We were on Hawaii’s Big Island when it started snowing in the UK. Sleeping in the jungle and being eaten by mozzies. The children were disappointed that they were missing out on a snow day in London, remembering the wonderful day two years ago when the city stopped and the whole neighbourhood congregated on the Common to play. We pointed out that they were missing nine months of school, which mollified them somewhat, but over the last month their one true complaint, has been jealousy of their friends on the snow front.
We’d always planned to see glaciers in New Zealand, but when we actually sat down with a map and tried to work out how to squeeze everything in, we decided that it just wasn’t possible. But after an amazing first couple of days in Dunedin, during which we saw two types of penguin, albatross, seals, sea lions and dolphins, we decided that maybe if we shaved a day off Dunedin and a day off Christchurch, we could just about make it to Mt Cook, home of New Zealand’s longest glacier.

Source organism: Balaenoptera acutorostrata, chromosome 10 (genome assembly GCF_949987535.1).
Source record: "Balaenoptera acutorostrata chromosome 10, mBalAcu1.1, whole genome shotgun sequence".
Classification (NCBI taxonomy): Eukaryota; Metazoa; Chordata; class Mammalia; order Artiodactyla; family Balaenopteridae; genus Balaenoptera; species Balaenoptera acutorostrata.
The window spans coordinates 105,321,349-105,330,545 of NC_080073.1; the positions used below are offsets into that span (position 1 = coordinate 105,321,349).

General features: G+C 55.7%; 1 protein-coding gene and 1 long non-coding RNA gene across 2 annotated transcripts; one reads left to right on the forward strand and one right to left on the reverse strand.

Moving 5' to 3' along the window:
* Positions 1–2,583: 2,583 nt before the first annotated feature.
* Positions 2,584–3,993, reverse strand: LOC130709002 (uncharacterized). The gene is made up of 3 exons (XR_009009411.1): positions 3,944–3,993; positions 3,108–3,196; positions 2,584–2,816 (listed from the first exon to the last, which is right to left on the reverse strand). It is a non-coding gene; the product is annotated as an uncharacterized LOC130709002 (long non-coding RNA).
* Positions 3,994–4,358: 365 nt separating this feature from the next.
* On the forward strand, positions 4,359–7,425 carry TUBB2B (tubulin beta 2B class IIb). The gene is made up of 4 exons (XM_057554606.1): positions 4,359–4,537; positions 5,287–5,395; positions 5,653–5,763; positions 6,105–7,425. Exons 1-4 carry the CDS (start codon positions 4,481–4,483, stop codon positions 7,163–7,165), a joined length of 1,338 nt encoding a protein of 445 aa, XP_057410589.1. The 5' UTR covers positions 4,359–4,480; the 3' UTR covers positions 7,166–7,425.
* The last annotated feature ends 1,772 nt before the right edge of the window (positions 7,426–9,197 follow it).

We told the children that they would finally see snow. Will we be able to touch it, they asked. Well no, probably not. It’s right on top of the mountains, and the boat people won’t take Dickon on the lake to touch the icebergs, but we’ll see it, that’ll be good won’t it? Can’t we fly up the mountain? Probably not, it’s really expensive, but we’ll still have fun.
So after a bum-numbingly long drive, we finally arrive at our campsite and booked ourselves in. While we were doing this, the woman from the helicopter company next door sidled up to me in the manner of a morrocan carpet salesman and asked if we were interested in a bargain. Slightly nervous that we were about to be sold a carpet, or perhaps drugs, I said yes. “We’ve got a flight leaving in 15 minutes with enough space for the five of you. I’ll give the adults a 10% discount and I’ll take the kids for free. How does that sound?” That sounds marvellous, quick children, let’s go and get our thermals on.
So, we’ve touched snow. It was good.